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Ordinations: Credit Where Credit is Due

There is a nice article featured today on the Catholic News Service profiling recent priestly ordinations in the Midwest. Our own Archbishop Harry Flynn is prominent in the article, and the news is good. 15 men were ordained to the priesthood last month, the largest number here in more than 40 years. Flynn’s 15 recruits were second only to Chicago’s 16, outdoing many larger urban areas. The total number of new diocesan priests ordained nationwide will only be about 500 this year, about the same as last year.

This is good news indeed, because the statistics are still distressing. For each of the ordinates at the Cathedral last month, three will retire, die, be defrocked or resign somewhere in the United States. Currently, there are more priests over 80 years old than under 30. Though the number of priests across America reached its nadir around 1990 and has begun to climb since, there are still only about 21,000 active diocesan priests to cover about 19,000 active parishes. Since the 1960s, the number of parishioners per priest has more than doubled from about 500 to over 1100. About 3,000 parishes have no pastor at all. And we are only seeing the leading edge of this phenomena as the vast majority of active parish priests are, like the rest of their generation in other professions and vocations, well over 50 and approaching retirement.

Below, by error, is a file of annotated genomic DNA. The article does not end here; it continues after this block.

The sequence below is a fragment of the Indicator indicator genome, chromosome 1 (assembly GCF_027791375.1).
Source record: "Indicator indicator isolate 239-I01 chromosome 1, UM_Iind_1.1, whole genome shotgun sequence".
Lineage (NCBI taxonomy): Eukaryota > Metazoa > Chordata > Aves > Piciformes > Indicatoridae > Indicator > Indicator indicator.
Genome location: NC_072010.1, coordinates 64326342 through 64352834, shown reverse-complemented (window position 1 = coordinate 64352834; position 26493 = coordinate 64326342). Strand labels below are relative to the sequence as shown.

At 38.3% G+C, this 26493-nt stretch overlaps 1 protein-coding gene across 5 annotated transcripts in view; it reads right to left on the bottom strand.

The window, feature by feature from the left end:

The article quotes Flynn telling the newly ordained that they should not "start battles" in their parishes but instead should "try to keep people together.” Such an apparent soft sell generates much wailing and gnashing of teeth among some because it means that the scandals at heterodox parishes will continue indefinitely. Also, such a strategy flies in the face of compelling evidence that the parishes and orders that are most known for orthodoxy and loyalty are the ones attracting talent.

However, Flynn is clearly doing something right. Some of the new priests mentioned in the article thanked him personally and mentioned the efficacy of the archdiocesan Prayer for Vocations and the generally encouraging culture at many parishes. Furthermore, anecdotal evidence abounds that the priests who are coming out of the seminary here are solid and zealous. Flynn seems to have paid special attention to vocations and the state of the seminary. For that, we can all be thankful to our Archbishop.

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